I don’t think so, but we are preparing for it even though I think it would be a terrible idea. Banks would not lend money, people will do things differently, savers have to save more money, and there will be adverse economic consequences of that. The thing about negative interest rates is that, if you are a central bank, you have to use data to make your decision, among that data is what the government is doing; but if you try to make up for bad government policy, is that a good idea? It is the same concept with negative rates. Monetary policy cannot be separated from fiscal policy, but if you see it to make up for fiscal policy, it would lead to consequences of which we don’t know the outcome.

 

  1. Last year, you were preparing for 10-year treasuries at 5% – what is your expectation now?

I still think that it is still a possibility – what we now expect is that rates will go down further but someday in the future, they will go up and you will have a reversal of all the things that caused the rates to go down. So, I still think we should prepare for that.

 

  1. It has been 10 years of easier monetary policy, if that didn’t get growth back, what will?

I think what will happen is very complex. The world had a lot of QE but a lot of that was a round-trip because regulations were changed and that money wasn’t lent down through the system. If you look at Europe and even the US, there was a huge deleveraging in the AAAs, that might have created a safer financial system but deleveraging means lower growth – all things being equal, if you go to Europe, for example, a lot of long-term investors are restricted from buying  corporate bonds. Why develop a capital market if the natural buyers of corporate credit are restricted from buying it? I think these are very complex issues and we still don’t understand what we actually did.

 

  1. There is a divergence between the slowing economy and the equity markets are at a high – how do you marry these contrasting events?

It’s a conundrum. The equity prices tend to reflect what people think about the future. If you say there will be no recession, these prices are not that high. If you say there will be a recession next year, then the prices are quite high. On the other hand, if the 10 year rates go down the stock prices go up, but one looks like it is predicting recession and the other looks like it is predicting growth; it is really hard to tell and yet one affects the other. Central banks of the world bought 12 trillion US-Dollar of securities that had an effect, and we don’t completely understand the effect.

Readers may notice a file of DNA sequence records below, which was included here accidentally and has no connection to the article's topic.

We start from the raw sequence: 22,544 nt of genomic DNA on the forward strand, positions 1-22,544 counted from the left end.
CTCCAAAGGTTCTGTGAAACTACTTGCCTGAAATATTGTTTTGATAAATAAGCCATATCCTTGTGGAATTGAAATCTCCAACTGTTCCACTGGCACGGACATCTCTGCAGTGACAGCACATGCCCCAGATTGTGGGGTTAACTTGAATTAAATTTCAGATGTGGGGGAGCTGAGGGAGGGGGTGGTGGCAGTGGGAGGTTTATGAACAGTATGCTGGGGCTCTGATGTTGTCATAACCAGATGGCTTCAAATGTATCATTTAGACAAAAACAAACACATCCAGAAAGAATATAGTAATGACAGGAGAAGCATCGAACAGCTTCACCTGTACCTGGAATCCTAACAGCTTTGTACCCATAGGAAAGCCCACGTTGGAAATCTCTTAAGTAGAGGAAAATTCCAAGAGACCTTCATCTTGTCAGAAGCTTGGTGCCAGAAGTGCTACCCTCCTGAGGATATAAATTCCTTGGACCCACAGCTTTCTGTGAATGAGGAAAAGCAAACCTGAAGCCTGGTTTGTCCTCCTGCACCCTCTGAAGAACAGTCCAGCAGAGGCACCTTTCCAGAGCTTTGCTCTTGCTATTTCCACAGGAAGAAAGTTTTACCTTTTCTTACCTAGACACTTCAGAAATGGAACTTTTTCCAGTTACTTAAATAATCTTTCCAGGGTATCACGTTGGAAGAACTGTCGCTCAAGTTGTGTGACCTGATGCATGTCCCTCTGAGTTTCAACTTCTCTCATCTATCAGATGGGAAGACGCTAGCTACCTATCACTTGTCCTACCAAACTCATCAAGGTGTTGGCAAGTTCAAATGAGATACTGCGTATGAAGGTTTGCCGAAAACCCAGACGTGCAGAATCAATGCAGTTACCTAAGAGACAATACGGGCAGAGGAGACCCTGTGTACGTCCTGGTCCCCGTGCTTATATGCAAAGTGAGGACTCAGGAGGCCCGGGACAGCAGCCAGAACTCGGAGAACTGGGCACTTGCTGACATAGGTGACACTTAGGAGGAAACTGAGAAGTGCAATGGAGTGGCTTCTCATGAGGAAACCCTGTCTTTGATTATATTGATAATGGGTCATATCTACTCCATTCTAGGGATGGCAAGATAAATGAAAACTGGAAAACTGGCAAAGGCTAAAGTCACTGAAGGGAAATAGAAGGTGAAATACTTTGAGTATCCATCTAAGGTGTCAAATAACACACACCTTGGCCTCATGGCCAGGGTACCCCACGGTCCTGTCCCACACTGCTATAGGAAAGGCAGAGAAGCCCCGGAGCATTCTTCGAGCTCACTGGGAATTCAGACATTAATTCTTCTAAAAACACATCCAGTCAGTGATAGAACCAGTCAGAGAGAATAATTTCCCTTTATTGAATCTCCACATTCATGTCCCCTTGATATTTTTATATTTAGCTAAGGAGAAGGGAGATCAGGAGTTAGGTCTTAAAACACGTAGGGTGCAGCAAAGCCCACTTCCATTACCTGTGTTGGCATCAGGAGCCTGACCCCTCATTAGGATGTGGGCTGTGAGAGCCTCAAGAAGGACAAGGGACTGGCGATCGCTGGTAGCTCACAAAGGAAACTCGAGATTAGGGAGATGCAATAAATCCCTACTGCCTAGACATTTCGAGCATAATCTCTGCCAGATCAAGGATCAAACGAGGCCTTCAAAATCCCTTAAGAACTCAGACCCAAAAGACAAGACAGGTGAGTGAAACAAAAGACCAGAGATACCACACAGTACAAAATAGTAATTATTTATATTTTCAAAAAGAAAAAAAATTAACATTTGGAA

1. What do you think about the collapse of valuation of Uber and WeWork?

I am not going to speak about a specific company. I don’t call them collapses of valuation. The fact that someone paid a higher price does not mean it was worth that. You don’t have daily price discovery like we have in the stock markets, so obviously some of these things were overvalued at the last valuation. Not all bought at the last valuation – they bought at a lot of different prices, so there is a lesson to be learnt about how big you can be, how much negative cash-flow you can have, if you have negative cash-flow, how much you can rely on the private markets. All these issues have been learnt and sometimes re-learnt.

 

  1. Shareholder value is gaining momentum from stakeholder value. Is this a paradigm shift in the way businesses will operate?

It is an evolution and some businesses already operate this way. We have stated since decades that the purpose of corporations is fundamentally to maintain and focus on shareholder value, and while that is true, it is also important to focus on customers, employees and communities – you can’t do one without the other. We just can’t act that shareholder value is the only component that matters because when the world hears that, it feels we are just interested In short-term profit seeking and we are not just about that. We believe it is important to portray a balanced and accurate representation of what we do. Some people feel that building shareholder value is just about yearly profits but that is not how you build corporations. When I talk to my other board members, we don’t talk about what the profit might be, but what else we are doing for years to come.